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Health and Medicine


Officials aim to get more "Young Invincibles" signed up for healthcare
Numbers are rising, but still short of the goal of 34 percent of exchange members
Story by SARAH JANE TRIBBLE


 
Medical students at Case Western Reserve University learn about signing up for insurance under the Affordable Care Act.
Courtesy of Sarah Jane Tribble
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In The Region:

With just weeks left to sign up for health insurance plans under the Affordable Care Act's marketplace, federal officials have stepped up efforts to recruit enrollees between the ages of 18 and 34. But even as President Obama's administration celebrated a January enrollment surge, there is still a lot of work to do.

LISTEN: TRIBBLE ON YOUNG INVINCIBLES

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On the same afternoon that federal officials announced that 3.3 million people nationally have signed up for health insurance plans on the exchanges, the sun was shining in downtown Cleveland.

Young adults, those who fall in the 18- to 34-year-old age group that officials say are so necessary to make the federal reform work, were willing to pause on the street and answer one quick question: What do you think of the Affordable Care Act?

“Oh, man, I don’t know much about it," 25-year-old Brian Schlesinger says. "I’m not really into politics; I guess that’s a bad thing to say, but it just doesn’t interest me.”

“I really know nothing about it," 26-year-old Josh Fox says. "From what I’ve understood, it’s a hassle to sign up and I really haven’t paid that much attention to it.”

Young Invincibles
For months, the question of whether the so-called Young Invincibles will sign up for health insurance has loomed large. Why would someone who is young, healthy and statistically unlikely to encounter a major illness anytime soon be interested in paying a monthly premium for coverage?

That is a question U.S. Health and Human Services Secretary Kathleen Sebelius tried to address when she stopped by Cleveland earlier this month to stump for the ACA.

“We know it’s harder to get their attention," Sebelius says. "I’m the mother of one nearly formerly 20-something and one still 20-something. I know they don’t get up every morning thinking, boy, I wish I had health insurance. I don’t know what they get up every morning thinking but my guess is, it isn’t that.”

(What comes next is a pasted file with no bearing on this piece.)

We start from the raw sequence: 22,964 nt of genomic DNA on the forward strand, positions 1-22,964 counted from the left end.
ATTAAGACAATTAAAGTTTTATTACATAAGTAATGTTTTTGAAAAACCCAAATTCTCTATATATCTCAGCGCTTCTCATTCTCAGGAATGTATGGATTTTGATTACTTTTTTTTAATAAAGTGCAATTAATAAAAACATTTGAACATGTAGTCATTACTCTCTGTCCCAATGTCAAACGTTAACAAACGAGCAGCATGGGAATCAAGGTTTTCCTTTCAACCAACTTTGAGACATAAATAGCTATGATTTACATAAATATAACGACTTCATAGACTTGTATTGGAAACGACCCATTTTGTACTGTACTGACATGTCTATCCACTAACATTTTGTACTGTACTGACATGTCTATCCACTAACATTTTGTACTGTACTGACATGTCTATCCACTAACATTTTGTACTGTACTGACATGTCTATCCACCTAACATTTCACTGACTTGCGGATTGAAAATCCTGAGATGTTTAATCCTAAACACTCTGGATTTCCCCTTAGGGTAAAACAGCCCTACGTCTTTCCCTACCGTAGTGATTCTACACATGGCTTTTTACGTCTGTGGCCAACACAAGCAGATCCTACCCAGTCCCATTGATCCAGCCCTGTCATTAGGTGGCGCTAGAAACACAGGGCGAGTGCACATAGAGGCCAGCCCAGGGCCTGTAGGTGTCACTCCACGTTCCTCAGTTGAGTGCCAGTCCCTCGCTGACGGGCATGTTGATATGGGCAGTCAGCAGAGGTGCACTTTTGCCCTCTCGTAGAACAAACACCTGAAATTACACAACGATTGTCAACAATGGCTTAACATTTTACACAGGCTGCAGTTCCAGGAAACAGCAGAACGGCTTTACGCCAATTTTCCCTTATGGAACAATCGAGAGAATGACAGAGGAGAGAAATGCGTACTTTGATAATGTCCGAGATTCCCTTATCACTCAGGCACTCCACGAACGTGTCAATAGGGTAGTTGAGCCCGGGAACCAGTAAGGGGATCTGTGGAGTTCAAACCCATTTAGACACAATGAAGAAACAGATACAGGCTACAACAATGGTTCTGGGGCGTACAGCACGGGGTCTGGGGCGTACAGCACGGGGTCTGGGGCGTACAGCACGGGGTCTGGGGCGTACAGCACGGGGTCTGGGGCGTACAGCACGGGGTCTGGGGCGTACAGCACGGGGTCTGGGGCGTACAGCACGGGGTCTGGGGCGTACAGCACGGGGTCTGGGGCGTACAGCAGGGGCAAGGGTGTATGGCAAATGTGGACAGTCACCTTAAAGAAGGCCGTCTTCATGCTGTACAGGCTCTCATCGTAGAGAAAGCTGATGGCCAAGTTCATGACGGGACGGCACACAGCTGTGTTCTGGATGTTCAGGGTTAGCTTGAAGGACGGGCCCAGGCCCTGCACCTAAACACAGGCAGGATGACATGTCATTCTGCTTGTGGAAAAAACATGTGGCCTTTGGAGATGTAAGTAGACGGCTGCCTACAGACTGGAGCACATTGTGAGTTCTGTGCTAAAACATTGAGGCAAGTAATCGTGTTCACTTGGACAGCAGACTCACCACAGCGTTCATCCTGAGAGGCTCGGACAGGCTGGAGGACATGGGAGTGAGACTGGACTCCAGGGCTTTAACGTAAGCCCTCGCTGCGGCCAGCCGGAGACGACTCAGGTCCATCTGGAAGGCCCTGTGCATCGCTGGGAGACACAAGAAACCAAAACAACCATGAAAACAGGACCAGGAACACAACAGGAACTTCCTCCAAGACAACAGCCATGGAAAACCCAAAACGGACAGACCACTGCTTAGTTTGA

The administration has stepped up marketing efforts in recent weeks, allocating $52 million in advertising money for the first three months of the year and recruiting celebrity spokespeople like Jimmy Kimmel and Magic Johnson.

Getting young people listening
But even more important are the people closer to home, says David Bransfield, a state outreach coordinator for the national Young Invincibles group. He spoke recently to a group of Case Western Reserve University medical students about recruiting new enrollees.

“You guys know who you listen to," Bransfield says. "You listen to your mom, you listen to your friends, you might listen to John Stewart.”

Bransfield says the effort is working. He points to the latest federal count, which showed an uptick in the number of adults aged 18-34 signing up. By the end of January, that demographic reached 25 percent of total enrollment in Obamacare health plans.

In Ohio, only about 21 percent of the enrollees were young adults.

Both statistics are well below the 38 percent administration officials have said are needed to give insurers an adequate mix of healthy versus older and sicker enrollees.

Bransfield took that message to the group at Case, most of whom were likely already insured.

“Be proactive for all those people who aren’t, all those people who did not come here," Bransfield says. "If they see a post on Facebook, they are much more likely to read that than come to a lecture.”

Bransfield believes there will be a surge in enrollments just before the March 31 deadline.

Back on the streets of Cleveland, it seems unlikely that 25-year-old Brian Schlesinger, who has insurance through his job as an engineer, will share with his friends how great it is. He says he has yet to actually use his insurance.

“I will be at some point, I’m sure," Schlesinger says.

And Fox, who works as a server and is uninsured, says he is unlikely to sign up, even if he qualifies for a subsidy on the exchange.

"I don’t know," Fox says. "It’s just something that you can’t really afford to pay attention to. So those sort of situations when they come up, you deal with them."

Obama officials have four weeks to capture his attention. 

(Click image for larger view.)

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